Entrepreneurship: Five Types of Risks New Businesses Face
Initiating a business is a good way to secure your future financially, but it does not mean that it’s guaranteed to succeed. It is important to consider several factors from stock market prices to ethics in business to tax planning to money management when venturing into entrepreneurship.
A new business faces a number of significant risks that cannot be completely removed, but can be controlled by money management and proper planning. To help you in your business and entrepreneurship, below are some of the main risks a new business faces.
If your business isn’t of a particularly specialized niche, it’s possible that others may be operating a similar business in nature. Your competitors are likely to have a few advantages which include an already established customer base, experienced employees as well as a better pricing power. You should evaluate the level of competition as well as research on your competitors which are ahead of time to ease these risks. You can also use this business magazine to keep updated on some of the latest information and success techniques to apply in effective entrepreneurship.
You should plan keeping your competitor’s strategy and likely act in mind so that this risk factor can be minimized.
2. Licensing Requirements or Legal and Political Risk
Many businesses such as salons and bars bear a very strict licensing requirement in most states. This is to do with the changing political and legal environment that may change how your business functions. What will you do if a new law is passed tomorrow that render your business void? Such extreme conditions are rare, but a reality. These conditions are not generally in your hand as the rules are made by the authorities. Nonetheless, you should keep this factor in mind when planning a new business venture.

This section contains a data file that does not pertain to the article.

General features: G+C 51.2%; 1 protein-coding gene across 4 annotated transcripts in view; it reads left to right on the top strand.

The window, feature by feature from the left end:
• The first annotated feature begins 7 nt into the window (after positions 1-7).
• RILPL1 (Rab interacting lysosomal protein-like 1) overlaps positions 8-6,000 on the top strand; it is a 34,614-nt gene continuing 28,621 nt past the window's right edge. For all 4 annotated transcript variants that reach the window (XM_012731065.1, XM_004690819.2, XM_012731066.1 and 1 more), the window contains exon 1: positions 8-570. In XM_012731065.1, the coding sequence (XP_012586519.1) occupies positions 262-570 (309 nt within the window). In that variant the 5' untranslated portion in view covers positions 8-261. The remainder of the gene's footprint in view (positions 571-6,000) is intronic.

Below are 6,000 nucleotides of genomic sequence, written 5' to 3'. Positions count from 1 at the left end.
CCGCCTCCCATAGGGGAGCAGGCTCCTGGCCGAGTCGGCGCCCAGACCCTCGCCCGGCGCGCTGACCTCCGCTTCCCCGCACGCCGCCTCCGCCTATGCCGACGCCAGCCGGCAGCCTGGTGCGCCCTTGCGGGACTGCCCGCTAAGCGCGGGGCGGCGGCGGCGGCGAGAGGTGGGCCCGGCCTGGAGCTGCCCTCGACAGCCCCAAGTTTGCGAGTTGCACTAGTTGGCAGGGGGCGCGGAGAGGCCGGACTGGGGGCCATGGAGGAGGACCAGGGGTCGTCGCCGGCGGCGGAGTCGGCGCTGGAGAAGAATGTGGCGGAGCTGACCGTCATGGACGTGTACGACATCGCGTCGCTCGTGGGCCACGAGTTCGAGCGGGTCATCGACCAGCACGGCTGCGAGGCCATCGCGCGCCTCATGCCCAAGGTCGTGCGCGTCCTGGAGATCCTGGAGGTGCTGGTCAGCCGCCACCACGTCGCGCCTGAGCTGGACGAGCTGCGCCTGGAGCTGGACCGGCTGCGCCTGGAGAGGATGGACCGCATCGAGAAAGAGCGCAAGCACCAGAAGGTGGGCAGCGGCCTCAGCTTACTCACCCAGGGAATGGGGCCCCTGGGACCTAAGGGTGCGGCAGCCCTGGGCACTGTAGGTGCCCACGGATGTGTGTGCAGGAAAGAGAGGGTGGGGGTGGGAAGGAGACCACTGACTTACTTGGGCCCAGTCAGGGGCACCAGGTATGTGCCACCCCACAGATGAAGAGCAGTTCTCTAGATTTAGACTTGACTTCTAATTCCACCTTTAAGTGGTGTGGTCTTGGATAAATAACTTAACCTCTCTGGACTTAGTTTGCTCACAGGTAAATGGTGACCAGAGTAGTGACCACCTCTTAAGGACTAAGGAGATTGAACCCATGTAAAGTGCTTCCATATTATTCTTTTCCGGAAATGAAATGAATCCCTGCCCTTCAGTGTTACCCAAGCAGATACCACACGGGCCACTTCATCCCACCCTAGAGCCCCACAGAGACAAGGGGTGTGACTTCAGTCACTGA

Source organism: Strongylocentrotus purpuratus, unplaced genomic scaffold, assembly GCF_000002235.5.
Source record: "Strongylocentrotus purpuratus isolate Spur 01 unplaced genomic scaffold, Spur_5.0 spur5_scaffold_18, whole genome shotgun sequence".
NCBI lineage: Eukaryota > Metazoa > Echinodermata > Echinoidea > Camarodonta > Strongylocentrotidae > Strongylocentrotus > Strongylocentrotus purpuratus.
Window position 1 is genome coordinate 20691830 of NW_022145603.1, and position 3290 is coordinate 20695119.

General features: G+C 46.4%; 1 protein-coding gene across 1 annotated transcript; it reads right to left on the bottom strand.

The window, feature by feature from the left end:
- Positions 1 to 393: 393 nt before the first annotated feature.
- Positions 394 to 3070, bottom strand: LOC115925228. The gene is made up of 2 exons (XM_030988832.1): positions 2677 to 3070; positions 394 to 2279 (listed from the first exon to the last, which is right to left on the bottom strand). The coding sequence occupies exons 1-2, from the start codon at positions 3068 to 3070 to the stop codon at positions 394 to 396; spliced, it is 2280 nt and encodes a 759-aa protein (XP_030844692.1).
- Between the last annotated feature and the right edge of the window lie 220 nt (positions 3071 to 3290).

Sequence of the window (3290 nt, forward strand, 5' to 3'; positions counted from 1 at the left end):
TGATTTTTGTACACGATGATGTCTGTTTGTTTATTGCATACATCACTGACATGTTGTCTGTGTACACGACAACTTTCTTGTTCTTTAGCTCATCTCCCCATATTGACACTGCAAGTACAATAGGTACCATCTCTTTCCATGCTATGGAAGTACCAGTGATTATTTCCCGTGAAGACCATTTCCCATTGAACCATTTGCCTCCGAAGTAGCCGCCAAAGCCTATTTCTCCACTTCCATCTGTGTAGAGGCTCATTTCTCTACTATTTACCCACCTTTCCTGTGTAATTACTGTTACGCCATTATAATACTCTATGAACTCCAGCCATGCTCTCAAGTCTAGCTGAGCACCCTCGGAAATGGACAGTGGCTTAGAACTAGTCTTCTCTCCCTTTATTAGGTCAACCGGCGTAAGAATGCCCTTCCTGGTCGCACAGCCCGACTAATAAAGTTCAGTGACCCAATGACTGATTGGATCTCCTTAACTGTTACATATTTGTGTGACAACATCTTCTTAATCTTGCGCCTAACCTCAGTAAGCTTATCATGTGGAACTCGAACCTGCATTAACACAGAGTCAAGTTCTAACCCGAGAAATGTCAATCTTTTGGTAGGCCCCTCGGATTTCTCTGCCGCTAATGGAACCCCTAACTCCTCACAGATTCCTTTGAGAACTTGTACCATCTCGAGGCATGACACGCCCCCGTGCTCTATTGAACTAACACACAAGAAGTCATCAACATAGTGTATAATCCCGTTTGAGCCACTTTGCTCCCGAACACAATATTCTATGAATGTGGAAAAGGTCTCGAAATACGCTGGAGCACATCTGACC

3. Cost Overruns or Operational Risk
It might not be possible to tell ahead of time the exact costs involved in opening a business, but you perform a research on your part and find out rent, employment costs, and inventory costs; during the start-up phase of your business you can still be blindsided by unexpected costs. Entrepreneurship requires a big investment of not just money but time and energy. It’s best to be as prepared as possible for some of these costs.
Failing to correctly account for the unexpected costs, you could land up without the cash you require to pay salaries, restock inventory and keep your doors open. It’s a good idea to perform budgeting for unforeseen circumstances, as cost overruns can pose hazard to your new business.
You can also consult the wealth management division for financial advice as money is scarce and should be used wisely.
4. Employee Problems
While you’re running a business, the employees you hire become the face of your business. If wrong people are hired, you could put your entire operation at risk. If poor customer service is provided by the employees to the public, your company’s reputation could be at stake; this poor customer service could also put you out of business in extreme cases. Your business could face significant risks in case the employees hired engage in unethical and illegal activity like embezzling funds to committing crimes while on duty. Plus, high turnover is another issue. In order to be on the safe side your company’s HR department should hire competent people and keep them motivated. True entrepreneurship requires the ability to hire and manage the right team of people to ensure your business success.
5. Technological Risk
Get your hands on a business magazine to see how quickly technology is changing. What’s in today is considered obsolete tomorrow. In order to survive in today’s cut throat competition of entrepreneurship, every business has to innovate so that it can meet people’s requirements and continue to be viable in today’s business times and the future as well.